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### Can you solve this math problem?

Posted: Sat Sep 04, 2010 1:07 am
My friend gave me this Alg 2 question, being a fairly smart lad I attacked it with full force!!! But I got amazingly confused, I don't even think it CAN be solved D: Anyway, thats why your here. To prove me wrong.

\$105-40=65+H=\$120
H=Hours Worked
(\$10/Hour)
Solve for H

### Re: Can you solve this math problem?

Posted: Sat Sep 04, 2010 2:11 am
(10 * 5) + 65 = 115
(10 * 6) + 65 = 125
so \$10/hour the closest you will get is 5 over or 5 under it cant be 120 I hope you didnt see my first answer^^ .. and second reply

see I DO have brains and my math is useless.. my german is good i love the german language though so it would be better and I hate maths. I went to germany once for 6 months they have nice weather I kinda like it but I would LOVE to live in france!!! <3

### Re: Can you solve this math problem?

Posted: Sat Sep 04, 2010 5:04 am
centip3de wrote:\$105-40=65+H=\$120
H=Hours Worked
(\$10/Hour)
Solve for H

I've taken algebra and have never seen such a poorly worded equation. Anyway, it can't be solved for because you can see immediately that something doesn't make sense...105-40 is 65. 65 is NOT equal to 120!

Take a pic of the textbook this is from if you're able to. I'd like to see this in the original context, since you might be butchering the problem.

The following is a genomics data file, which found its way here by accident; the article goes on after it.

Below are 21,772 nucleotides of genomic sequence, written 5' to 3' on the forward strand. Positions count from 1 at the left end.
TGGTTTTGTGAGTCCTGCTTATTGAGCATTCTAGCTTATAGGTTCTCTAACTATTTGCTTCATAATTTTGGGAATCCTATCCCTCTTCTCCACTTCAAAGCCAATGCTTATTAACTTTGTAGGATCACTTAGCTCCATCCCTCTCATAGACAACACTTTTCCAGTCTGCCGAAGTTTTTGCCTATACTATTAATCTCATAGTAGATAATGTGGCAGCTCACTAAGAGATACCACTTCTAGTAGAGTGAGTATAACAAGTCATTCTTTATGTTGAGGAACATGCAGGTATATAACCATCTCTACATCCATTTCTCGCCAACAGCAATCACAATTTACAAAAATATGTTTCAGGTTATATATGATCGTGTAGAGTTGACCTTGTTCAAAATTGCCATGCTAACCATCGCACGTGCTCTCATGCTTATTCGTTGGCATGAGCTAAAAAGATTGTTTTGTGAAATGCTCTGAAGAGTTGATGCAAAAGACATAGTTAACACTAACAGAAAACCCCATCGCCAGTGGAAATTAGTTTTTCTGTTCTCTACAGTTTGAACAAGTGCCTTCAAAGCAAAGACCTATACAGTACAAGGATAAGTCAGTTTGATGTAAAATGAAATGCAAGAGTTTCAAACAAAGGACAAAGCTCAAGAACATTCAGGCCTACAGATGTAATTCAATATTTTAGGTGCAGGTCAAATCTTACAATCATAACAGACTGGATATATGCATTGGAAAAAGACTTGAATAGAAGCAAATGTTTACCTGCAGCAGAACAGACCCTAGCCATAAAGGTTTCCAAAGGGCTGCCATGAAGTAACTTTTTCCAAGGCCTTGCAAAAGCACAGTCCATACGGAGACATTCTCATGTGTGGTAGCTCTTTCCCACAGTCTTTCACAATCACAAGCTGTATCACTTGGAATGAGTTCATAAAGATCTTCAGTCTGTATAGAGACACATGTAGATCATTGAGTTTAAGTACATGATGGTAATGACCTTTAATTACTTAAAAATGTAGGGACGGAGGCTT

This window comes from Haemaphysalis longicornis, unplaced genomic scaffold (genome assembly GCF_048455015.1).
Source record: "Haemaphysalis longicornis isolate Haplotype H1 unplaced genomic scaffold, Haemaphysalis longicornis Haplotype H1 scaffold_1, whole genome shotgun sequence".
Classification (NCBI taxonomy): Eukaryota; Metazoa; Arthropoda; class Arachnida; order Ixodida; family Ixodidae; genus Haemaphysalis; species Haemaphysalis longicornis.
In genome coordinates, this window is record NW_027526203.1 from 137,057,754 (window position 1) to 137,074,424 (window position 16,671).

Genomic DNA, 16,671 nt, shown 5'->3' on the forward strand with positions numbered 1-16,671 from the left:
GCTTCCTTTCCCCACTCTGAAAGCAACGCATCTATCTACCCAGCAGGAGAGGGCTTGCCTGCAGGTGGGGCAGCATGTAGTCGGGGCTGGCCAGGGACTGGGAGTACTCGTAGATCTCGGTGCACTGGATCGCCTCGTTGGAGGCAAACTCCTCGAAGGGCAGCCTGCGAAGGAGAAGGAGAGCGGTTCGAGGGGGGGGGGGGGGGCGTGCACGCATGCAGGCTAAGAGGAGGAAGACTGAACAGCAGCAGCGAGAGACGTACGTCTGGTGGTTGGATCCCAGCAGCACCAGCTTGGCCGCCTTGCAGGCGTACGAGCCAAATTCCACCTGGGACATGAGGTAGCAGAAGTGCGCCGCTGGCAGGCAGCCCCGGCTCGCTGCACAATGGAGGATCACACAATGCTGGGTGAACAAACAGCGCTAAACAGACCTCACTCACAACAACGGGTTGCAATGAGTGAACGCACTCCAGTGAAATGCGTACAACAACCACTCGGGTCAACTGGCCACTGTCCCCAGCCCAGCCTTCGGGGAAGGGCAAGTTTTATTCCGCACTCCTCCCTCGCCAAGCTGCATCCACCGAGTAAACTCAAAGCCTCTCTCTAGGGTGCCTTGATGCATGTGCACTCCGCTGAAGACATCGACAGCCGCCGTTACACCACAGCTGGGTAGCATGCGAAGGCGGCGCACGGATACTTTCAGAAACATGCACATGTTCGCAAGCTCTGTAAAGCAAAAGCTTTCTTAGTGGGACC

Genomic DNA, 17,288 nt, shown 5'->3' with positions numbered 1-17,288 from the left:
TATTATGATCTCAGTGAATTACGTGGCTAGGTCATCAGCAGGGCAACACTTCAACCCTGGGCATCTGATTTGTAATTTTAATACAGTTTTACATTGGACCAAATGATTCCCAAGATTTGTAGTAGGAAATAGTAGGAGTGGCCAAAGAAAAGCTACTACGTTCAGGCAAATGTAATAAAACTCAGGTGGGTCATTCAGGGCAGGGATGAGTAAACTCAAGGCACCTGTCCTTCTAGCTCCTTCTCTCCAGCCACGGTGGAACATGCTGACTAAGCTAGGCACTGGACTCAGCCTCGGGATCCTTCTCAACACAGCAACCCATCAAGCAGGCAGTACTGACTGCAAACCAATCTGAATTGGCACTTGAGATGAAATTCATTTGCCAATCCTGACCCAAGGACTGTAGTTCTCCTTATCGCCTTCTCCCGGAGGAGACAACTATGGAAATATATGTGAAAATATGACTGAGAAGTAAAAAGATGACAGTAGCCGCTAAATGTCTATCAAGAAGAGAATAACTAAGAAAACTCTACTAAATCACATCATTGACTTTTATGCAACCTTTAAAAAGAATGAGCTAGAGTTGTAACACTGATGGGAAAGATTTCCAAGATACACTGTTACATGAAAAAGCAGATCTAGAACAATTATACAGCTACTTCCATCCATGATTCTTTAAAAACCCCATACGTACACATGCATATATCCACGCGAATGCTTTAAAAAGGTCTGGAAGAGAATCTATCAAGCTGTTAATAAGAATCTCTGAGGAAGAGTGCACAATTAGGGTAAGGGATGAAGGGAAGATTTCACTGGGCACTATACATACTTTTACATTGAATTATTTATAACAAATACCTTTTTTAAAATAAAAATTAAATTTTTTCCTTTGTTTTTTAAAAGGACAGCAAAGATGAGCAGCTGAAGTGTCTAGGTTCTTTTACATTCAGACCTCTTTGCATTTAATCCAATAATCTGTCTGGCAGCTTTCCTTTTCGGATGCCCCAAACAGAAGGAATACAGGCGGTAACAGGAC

### Re: Can you solve this math problem?

Posted: Sat Sep 04, 2010 5:12 am
The way I understand it:

105 - 40 = 65

65 + H = 120

120 - 65 = H

H = 55

ADD: Derp. Talking about \$10/H, you would just divide 55 by 10 to get 5.5 hours worked.

### Re: Can you solve this math problem?

Posted: Sat Sep 04, 2010 5:21 am
65 + H = 120
H = 120 - 65
H = 55

Am I missing something here? What's with all the confusion?

### Re: Can you solve this math problem?

Posted: Sat Sep 04, 2010 5:25 am
kujinR wrote:65 + H = 120
H = 120 - 65
H = 55

Am I missing something here? What's with all the confusion?

That was exactly my thought at first. It's still easy, you just have to account for H representing hours worked at \$10/hour, instead of the money earned from working. In this case, H = 5.5 hours worked, for \$55 total.

### Re: Can you solve this math problem?

Posted: Sat Sep 04, 2010 5:31 am
Goatboy wrote:That was exactly my thought at first. It's still easy, you just have to account for H representing hours worked at \$10/hour, instead of the money earned from working. In this case, H = 5.5 hours worked, for \$55 total.

There you go. I would also like to see this in its original context, though. I think, as msbachman said, this problem was butchered.

### Re: Can you solve this math problem?

Posted: Sat Sep 04, 2010 5:39 am
Goatboy wrote:
kujinR wrote:65 + H = 120
H = 120 - 65
H = 55

Am I missing something here? What's with all the confusion?

That was exactly my thought at first. It's still easy, you just have to account for H representing hours worked at \$10/hour, instead of the money earned from working. In this case, H = 5.5 hours worked, for \$55 total.

What?

From what I see in the OP, it's an equation with three parts: A=B=C.

"A" here would be the 105 - 40.
"C" would be the \$120.

Unless \$120 = 105-40 by some miracle, this can't be solved.

### Re: Can you solve this math problem?

Posted: Sat Sep 04, 2010 5:39 am
2+2 is 22. LOLPWNED.

### Re: Can you solve this math problem?

Posted: Sat Sep 04, 2010 1:09 pm
Fluffy wrote:2+2 is 22. LOLPWNED.

1 post mod? If you can be mod without a post, why can i be one? :O